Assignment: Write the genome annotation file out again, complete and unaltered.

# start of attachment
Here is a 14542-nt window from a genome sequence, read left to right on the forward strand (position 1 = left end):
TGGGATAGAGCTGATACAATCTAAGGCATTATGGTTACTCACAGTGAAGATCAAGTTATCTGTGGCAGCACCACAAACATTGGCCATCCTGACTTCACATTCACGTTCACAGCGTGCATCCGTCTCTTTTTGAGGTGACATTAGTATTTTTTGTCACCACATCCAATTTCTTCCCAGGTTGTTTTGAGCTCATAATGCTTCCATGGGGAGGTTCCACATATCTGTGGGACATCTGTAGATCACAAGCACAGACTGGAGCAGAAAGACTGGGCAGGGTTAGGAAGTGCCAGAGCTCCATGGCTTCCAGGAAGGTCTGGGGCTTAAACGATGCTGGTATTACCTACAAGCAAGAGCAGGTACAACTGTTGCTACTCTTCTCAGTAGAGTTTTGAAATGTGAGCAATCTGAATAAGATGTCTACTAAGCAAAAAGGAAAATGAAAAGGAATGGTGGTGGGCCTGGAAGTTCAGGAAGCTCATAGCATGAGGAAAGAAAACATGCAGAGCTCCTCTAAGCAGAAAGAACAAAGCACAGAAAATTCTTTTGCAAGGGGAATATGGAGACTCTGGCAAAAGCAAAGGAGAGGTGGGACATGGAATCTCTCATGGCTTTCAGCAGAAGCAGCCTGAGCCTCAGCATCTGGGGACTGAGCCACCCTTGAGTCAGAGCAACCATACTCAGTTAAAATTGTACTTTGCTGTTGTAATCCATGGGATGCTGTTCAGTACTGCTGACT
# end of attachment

Here is a 14542-nt window from a genome sequence, read left to right on the forward strand (position 1 = left end):
TGGGATAGAGCTGATACAATCTAAGGCATTATGGTTACTCACAGTGAAGATCAAGTTATCTGTGGCAGCACCACAAACATTGGCCATCCTGACTTCACATTCACGTTCACAGCGTGCATCCGTCTCTTTTTGAGGTGACATTAGTATTTTTTGTCACCACATCCAATTTCTTCCCAGGTTGTTTTGAGCTCATAATGCTTCCATGGGGAGGTTCCACATATCTGTGGGACATCTGTAGATCACAAGCACAGACTGGAGCAGAAAGACTGGGCAGGGTTAGGAAGTGCCAGAGCTCCATGGCTTCCAGGAAGGTCTGGGGCTTAAACGATGCTGGTATTACCTACAAGCAAGAGCAGGTACAACTGTTGCTACTCTTCTCAGTAGAGTTTTGAAATGTGAGCAATCTGAATAAGATGTCTACTAAGCAAAAAGGAAAATGAAAAGGAATGGTGGTGGGCCTGGAAGTTCAGGAAGCTCATAGCATGAGGAAAGAAAACATGCAGAGCTCCTCTAAGCAGAAAGAACAAAGCACAGAAAATTCTTTTGCAAGGGGAATATGGAGACTCTGGCAAAAGCAAAGGAGAGGTGGGACATGGAATCTCTCATGGCTTTCAGCAGAAGCAGCCTGAGCCTCAGCATCTGGGGACTGAGCCACCCTTGAGTCAGAGCAACCATACTCAGTTAAAATTGTACTTTGCTGTTGTAATCCATGGGATGCTGTTCAGTACTGCTGACT